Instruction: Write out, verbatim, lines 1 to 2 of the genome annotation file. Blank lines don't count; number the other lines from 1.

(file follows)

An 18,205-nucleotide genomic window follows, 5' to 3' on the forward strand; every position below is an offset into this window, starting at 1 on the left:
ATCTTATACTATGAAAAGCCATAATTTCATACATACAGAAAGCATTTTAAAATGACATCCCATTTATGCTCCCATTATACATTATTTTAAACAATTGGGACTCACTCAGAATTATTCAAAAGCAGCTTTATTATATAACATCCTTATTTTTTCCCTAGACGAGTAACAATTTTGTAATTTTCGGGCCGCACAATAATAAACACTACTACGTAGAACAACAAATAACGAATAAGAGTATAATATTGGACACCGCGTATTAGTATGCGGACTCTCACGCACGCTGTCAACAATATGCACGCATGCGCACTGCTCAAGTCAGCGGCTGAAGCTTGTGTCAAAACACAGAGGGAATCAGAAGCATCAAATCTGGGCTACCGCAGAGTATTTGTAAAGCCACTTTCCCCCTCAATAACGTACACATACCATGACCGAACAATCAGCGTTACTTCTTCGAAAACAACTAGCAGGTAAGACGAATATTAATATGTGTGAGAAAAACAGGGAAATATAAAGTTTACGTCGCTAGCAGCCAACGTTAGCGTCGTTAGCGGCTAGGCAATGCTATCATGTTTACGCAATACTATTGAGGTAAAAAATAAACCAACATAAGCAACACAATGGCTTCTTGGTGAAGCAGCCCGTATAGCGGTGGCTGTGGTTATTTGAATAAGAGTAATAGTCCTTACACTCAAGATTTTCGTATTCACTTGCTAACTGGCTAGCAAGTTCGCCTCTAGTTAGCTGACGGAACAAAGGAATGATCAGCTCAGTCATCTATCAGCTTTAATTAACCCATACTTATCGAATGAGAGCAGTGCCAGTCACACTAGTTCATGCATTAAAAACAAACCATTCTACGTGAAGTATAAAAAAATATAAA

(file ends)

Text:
An 18,205-nucleotide genomic window follows, 5' to 3' on the forward strand; every position below is an offset into this window, starting at 1 on the left:
ATCTTATACTATGAAAAGCCATAATTTCATACATACAGAAAGCATTTTAAAATGACATCCCATTTATGCTCCCATTATACATTATTTTAAACAATTGGGACTCACTCAGAATTATTCAAAAGCAGCTTTATTATATAACATCCTTATTTTTTCCCTAGACGAGTAACAATTTTGTAATTTTCGGGCCGCACAATAATAAACACTACTACGTAGAACAACAAATAACGAATAAGAGTATAATATTGGACACCGCGTATTAGTATGCGGACTCTCACGCACGCTGTCAACAATATGCACGCATGCGCACTGCTCAAGTCAGCGGCTGAAGCTTGTGTCAAAACACAGAGGGAATCAGAAGCATCAAATCTGGGCTACCGCAGAGTATTTGTAAAGCCACTTTCCCCCTCAATAACGTACACATACCATGACCGAACAATCAGCGTTACTTCTTCGAAAACAACTAGCAGGTAAGACGAATATTAATATGTGTGAGAAAAACAGGGAAATATAAAGTTTACGTCGCTAGCAGCCAACGTTAGCGTCGTTAGCGGCTAGGCAATGCTATCATGTTTACGCAATACTATTGAGGTAAAAAATAAACCAACATAAGCAACACAATGGCTTCTTGGTGAAGCAGCCCGTATAGCGGTGGCTGTGGTTATTTGAATAAGAGTAATAGTCCTTACACTCAAGATTTTCGTATTCACTTGCTAACTGGCTAGCAAGTTCGCCTCTAGTTAGCTGACGGAACAAAGGAATGATCAGCTCAGTCATCTATCAGCTTTAATTAACCCATACTTATCGAATGAGAGCAGTGCCAGTCACACTAGTTCATGCATTAAAAACAAACCATTCTACGTGAAGTATAAAAAAATATAAA